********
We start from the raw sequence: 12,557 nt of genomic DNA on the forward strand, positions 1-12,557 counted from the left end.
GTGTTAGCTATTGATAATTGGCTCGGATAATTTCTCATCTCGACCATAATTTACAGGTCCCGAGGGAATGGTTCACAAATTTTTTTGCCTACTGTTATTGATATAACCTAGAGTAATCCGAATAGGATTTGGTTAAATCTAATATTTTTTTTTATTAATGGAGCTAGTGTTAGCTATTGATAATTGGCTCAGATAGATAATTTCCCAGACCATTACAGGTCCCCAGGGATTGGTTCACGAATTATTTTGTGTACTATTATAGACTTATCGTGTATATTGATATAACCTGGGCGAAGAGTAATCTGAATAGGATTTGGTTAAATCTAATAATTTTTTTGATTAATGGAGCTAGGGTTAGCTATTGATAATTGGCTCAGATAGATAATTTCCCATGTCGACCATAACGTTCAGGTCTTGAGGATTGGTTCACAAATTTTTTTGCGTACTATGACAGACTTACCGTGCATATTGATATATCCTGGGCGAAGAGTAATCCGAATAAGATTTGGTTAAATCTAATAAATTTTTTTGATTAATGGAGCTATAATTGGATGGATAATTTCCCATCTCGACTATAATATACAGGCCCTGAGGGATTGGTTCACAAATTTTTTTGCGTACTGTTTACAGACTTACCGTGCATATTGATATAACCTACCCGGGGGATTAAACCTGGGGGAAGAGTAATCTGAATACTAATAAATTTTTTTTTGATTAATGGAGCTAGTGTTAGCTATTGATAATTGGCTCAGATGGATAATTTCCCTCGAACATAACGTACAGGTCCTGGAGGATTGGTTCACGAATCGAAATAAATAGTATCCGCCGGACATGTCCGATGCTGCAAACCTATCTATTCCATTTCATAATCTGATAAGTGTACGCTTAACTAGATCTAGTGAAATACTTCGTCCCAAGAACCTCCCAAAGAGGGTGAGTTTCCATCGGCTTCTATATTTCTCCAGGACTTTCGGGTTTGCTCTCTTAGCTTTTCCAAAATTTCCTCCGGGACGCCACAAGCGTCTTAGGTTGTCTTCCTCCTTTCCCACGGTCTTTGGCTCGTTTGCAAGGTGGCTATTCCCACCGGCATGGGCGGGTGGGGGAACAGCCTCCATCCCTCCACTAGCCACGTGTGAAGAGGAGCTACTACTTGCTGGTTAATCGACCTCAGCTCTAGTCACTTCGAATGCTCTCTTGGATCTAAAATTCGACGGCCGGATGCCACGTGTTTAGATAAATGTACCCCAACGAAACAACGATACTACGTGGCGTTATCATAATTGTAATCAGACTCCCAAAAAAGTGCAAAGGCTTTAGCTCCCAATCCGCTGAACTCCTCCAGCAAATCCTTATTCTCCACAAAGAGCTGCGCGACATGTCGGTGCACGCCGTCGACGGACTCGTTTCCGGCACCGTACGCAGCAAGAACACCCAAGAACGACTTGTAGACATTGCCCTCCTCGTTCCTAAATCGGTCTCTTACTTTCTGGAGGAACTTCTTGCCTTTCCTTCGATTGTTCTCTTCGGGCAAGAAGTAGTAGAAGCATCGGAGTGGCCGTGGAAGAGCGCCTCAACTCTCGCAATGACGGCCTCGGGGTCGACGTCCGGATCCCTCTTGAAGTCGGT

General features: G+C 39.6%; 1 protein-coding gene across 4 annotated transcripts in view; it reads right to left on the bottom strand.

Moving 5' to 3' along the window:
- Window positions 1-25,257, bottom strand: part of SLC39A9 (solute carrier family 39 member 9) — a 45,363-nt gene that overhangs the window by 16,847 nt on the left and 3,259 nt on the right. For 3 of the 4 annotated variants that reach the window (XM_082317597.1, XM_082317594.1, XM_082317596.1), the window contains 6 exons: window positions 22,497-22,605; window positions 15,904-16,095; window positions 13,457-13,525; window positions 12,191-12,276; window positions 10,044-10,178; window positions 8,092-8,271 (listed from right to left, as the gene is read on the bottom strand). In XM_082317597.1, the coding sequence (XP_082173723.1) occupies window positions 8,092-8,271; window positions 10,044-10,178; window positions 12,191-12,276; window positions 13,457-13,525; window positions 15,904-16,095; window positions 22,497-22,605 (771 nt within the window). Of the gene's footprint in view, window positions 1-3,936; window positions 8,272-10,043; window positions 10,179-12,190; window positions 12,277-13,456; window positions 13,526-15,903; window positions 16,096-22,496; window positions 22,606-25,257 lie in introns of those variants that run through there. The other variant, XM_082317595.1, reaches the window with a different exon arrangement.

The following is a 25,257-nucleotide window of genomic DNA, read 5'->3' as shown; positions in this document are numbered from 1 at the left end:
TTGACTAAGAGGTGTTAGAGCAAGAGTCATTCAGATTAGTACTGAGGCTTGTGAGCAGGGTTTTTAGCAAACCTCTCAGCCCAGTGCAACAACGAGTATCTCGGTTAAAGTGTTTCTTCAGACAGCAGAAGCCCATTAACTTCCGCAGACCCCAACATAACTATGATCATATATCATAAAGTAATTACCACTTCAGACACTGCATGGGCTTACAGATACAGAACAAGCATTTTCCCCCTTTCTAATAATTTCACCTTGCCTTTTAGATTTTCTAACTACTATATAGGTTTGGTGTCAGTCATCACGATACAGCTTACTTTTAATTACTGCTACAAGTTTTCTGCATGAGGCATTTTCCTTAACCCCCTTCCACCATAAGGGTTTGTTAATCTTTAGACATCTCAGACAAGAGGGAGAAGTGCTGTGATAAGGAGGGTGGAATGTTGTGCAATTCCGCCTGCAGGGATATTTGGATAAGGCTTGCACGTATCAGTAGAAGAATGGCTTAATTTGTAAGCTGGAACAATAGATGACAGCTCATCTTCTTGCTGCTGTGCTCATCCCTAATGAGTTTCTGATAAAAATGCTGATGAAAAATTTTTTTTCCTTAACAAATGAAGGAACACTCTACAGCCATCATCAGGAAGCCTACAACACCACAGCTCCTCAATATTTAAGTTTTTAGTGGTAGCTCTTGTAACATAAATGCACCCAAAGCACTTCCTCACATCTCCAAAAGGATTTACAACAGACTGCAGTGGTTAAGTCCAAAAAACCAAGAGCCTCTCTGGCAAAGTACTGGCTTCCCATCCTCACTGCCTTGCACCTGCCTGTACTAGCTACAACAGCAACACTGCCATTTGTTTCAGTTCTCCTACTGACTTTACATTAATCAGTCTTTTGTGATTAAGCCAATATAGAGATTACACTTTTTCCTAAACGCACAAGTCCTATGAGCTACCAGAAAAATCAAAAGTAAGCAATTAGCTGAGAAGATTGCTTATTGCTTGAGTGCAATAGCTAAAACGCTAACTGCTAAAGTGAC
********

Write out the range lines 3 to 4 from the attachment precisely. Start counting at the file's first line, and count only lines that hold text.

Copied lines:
General features: G+C 39.6%; 1 protein-coding gene across 4 annotated transcripts in view; it reads right to left on the bottom strand.

Moving 5' to 3' along the window: